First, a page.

In a speech at the Brookings Institution in Washington, he also decried currency manipulations by speculators and called for stricter global control of currency markets. The Greek government blames speculators for exacerbating the financial crisis and for weakening the euro.
"It is common sense, enforced by insurance regulators, that a person is not allowed to buy fire insurance on his neighbor's house and then burn it down to collect on that insurance," Papandreou said, comparing speculators to arsonists. "If Europe and America jointly step in to shore up global financial regulation, and to finally ensure enforcement of regulations, we can curtail such activities."
He encouraged U.S. authorities to continue investigations into possible currency manipulation involving the euro.
The International Monetary Fund says the lending institution is also planning informal meetings with Greek Finance Minister George Papaconstantinou, who is accompanying Papandreou.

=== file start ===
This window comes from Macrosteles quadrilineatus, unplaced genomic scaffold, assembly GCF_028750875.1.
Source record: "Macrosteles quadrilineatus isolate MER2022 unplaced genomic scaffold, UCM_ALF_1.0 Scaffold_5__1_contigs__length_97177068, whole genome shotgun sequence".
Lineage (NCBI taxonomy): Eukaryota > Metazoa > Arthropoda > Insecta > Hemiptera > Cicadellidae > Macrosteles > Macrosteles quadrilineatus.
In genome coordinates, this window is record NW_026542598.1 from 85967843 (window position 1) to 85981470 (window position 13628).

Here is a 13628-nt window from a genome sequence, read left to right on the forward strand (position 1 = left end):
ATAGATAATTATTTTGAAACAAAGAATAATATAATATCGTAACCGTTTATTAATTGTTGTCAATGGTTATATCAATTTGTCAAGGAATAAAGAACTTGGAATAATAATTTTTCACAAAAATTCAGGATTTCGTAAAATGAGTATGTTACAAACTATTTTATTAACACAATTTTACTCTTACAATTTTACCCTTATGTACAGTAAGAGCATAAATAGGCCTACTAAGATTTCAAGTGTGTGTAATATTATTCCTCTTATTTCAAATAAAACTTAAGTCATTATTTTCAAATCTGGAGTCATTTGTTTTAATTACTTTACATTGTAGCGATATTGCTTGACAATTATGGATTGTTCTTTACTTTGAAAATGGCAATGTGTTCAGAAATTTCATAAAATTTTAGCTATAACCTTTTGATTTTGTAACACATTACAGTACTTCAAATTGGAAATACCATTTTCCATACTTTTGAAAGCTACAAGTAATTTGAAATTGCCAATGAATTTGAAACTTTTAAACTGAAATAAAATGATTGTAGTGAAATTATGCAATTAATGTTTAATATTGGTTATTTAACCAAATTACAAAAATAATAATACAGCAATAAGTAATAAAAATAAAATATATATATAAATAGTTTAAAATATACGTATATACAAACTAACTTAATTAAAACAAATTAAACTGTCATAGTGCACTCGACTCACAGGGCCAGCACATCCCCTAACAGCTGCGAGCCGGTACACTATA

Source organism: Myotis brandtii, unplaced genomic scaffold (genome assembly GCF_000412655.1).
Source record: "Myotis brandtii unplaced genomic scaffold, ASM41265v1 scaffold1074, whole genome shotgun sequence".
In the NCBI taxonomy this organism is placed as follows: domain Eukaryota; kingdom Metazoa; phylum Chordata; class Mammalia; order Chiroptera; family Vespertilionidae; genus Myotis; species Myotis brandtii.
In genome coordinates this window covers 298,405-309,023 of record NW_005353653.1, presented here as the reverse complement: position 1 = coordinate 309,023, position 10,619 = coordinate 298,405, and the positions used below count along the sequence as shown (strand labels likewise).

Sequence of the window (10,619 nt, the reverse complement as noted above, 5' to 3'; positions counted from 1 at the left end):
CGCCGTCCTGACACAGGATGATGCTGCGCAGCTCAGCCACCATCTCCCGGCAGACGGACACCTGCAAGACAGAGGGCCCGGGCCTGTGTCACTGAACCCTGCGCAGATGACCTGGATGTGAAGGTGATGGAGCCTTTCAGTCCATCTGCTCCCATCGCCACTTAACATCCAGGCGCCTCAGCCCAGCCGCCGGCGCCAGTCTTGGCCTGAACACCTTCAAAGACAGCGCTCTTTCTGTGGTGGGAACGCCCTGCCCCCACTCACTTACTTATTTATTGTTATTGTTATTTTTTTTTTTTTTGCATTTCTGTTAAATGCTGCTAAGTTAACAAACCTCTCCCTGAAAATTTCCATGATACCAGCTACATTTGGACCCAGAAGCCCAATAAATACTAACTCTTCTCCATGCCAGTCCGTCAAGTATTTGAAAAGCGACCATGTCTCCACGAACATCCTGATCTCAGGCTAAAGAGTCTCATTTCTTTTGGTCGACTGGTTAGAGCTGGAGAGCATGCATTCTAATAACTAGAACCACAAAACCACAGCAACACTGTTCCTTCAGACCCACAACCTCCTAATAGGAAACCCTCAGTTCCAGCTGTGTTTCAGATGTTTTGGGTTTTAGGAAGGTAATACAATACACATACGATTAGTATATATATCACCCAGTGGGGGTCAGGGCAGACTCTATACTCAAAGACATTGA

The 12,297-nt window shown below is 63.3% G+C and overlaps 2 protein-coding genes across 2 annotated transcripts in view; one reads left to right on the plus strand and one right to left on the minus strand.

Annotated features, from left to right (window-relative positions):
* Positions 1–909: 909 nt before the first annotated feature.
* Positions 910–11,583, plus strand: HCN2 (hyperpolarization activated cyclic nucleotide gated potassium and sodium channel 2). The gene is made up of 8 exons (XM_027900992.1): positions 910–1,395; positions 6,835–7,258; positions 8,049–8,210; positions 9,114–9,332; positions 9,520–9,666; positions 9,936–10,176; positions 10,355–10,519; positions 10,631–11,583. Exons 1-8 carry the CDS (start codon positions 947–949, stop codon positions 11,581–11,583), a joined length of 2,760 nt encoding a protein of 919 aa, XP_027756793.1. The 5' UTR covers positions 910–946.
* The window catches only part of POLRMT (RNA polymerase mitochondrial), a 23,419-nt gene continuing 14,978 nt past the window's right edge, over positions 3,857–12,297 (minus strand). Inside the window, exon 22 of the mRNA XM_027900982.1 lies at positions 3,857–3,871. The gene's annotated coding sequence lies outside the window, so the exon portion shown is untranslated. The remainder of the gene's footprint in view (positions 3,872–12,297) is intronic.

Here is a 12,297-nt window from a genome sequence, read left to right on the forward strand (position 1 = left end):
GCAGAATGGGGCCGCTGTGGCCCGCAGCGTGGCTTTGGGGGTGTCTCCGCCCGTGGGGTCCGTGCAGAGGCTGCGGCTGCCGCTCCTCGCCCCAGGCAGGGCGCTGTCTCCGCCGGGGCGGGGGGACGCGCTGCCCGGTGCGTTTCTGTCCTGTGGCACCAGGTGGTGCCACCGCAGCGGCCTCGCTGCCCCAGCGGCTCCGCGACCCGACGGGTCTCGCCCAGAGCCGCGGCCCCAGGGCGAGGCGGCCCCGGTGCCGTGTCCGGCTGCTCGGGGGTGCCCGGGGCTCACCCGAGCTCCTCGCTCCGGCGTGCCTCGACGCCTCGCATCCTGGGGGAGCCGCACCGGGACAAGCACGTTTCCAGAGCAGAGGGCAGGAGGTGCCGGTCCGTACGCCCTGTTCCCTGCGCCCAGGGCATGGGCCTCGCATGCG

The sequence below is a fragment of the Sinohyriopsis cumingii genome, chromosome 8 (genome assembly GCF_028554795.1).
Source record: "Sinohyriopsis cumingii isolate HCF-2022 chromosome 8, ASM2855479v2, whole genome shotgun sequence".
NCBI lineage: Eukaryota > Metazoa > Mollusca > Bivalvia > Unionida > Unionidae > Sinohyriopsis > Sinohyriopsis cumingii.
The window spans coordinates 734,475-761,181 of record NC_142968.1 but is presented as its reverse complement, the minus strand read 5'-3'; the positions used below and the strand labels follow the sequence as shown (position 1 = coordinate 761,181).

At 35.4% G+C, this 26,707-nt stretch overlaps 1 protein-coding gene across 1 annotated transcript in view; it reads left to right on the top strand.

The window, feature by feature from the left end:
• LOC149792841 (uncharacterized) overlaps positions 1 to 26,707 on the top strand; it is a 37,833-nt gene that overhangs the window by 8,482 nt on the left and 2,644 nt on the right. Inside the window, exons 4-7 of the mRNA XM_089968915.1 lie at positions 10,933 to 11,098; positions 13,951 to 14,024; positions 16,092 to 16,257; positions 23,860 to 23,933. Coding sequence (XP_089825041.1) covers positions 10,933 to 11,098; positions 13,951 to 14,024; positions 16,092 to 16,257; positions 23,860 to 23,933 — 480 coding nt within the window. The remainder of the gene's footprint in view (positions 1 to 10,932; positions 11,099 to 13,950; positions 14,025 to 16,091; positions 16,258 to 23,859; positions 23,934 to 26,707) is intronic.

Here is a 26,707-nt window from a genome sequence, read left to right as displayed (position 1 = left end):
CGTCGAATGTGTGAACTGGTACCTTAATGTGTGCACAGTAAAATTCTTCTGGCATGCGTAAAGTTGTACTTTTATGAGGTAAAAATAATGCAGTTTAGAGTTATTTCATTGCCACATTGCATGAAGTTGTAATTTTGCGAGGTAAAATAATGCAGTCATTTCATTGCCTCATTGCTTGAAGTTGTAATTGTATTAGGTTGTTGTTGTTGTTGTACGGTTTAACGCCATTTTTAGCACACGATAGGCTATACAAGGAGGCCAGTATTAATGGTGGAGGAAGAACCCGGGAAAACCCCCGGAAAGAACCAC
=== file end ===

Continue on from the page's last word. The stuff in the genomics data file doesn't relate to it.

Papandreou was not specific about what help he was seeking from Obama, but he emphasized that financial instability in Greece and Europe posed a threat to the United States. Papandreou has said his country is not looking for money from other governments, only help in securing loans at reasonable rates.
"For America, a weak euro means a rising dollar. That, in turn, means a rising U.S. trade deficit," he said. "If the EU -- still America's biggest trading partner -- should falter, the consequences here would be palpable.
Papandreou's trip to Washington is part of a four-country trip seeking firmer EU and U.S. support for new measures to rein in Greece's massive budget gap.
Greece has committed to a severe austerity plan to reduce its 12.7 percent budget deficit and has warned that going to the International Monetary Fund is an option if a European solution is not found. Such action would be embarrassing to Europe because it would suggest the EU is unable to deal with its own problems.